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A recent variation of expiration dating is freshness dating (i.e., "best if used by"). We investigated how freshness dating influences the taste acceptance of a refrigerated product by recruiting 36 consumers for a taste panel of different yogurts. Each person was given five yogurts to taste.
Each sample was labeled with freshness dating that indicated that it was either 1 month from expiration (June 1), 1 day from expiration (May 1), 1 day past expiration (April 29), or 1 month past expiration (March 31). The fifth sample had no expiration date. The study was scheduled on a specific day (April 30) so that each of the observations was symmetrically balanced (±30 days and ±1 day) yet fell in different months (March, April, May, and June), thus, being salient to consumers. Each individual was given all five items, each having one of the different freshness conditions associated with it. These freshness conditions were rotated across the two yogurts, and their order was systematically rotated among the distracter products. In reality, both yogurt samples were equally fresh and were more than 30 day ahead of their actual expiration date. The participants were asked to rate the degree to which the two target yogurts were acceptable, fresh, safe, helpful, and risky.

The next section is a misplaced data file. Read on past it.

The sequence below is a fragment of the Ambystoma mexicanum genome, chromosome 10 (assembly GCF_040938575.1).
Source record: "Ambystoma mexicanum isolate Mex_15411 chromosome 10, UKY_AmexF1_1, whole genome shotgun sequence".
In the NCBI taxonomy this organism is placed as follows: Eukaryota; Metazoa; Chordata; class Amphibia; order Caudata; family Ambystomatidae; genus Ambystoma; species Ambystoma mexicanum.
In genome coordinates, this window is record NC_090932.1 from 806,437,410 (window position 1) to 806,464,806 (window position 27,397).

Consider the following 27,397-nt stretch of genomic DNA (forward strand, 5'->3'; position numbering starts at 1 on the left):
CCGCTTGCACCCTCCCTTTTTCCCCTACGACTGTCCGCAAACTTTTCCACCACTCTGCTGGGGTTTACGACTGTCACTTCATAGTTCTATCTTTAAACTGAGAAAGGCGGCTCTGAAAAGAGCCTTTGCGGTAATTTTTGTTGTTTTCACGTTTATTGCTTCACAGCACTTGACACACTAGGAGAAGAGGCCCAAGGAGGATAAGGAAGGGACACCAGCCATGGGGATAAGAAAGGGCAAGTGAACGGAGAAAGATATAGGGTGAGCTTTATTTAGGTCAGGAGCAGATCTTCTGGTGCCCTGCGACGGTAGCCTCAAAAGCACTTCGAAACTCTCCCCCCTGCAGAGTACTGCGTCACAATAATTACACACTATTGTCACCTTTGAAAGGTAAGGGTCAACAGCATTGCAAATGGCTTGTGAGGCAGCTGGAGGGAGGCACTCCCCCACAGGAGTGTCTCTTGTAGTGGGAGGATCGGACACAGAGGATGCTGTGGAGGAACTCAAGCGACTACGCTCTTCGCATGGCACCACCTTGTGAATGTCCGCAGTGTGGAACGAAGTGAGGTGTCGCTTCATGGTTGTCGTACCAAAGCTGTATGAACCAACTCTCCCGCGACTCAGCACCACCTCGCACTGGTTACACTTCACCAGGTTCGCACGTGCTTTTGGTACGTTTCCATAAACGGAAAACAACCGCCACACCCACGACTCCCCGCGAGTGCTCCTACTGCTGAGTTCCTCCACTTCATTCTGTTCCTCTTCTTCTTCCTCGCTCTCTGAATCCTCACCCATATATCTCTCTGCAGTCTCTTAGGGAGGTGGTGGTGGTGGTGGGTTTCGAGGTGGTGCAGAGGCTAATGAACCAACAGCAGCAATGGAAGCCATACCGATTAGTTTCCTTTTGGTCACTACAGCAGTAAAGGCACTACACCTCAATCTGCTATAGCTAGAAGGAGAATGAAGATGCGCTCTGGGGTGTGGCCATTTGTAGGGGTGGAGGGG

We found that as the freshness date nears expiration, there was a decreased acceptance of the food and its healthiness. However, the risk associated with a food and its perceived safety was not influenced by variations in freshness dating. We also found that perceptions of a food's acceptance, healthfulness, freshness and safety decline significantly the day after a food is believed to expire. We conclude that "best if used by" dating influences acceptability and taste perceptions, and that food safety concerns are less of a driver in acceptance—in this study—than is freshness. As a product approaches its "best if used by" date, there may be more for a manufacturer to lose than to gain by having decided to use "freshness dating" in the first place.
Wansink, Brian and Alan O. Wright (2006) 'Best if Used By...' How Freshness Dating Influences Food Acceptance. Journal of Food Science, 71(4), S354–357. doi: 10.1111/j.1750-3841.2006.00011.x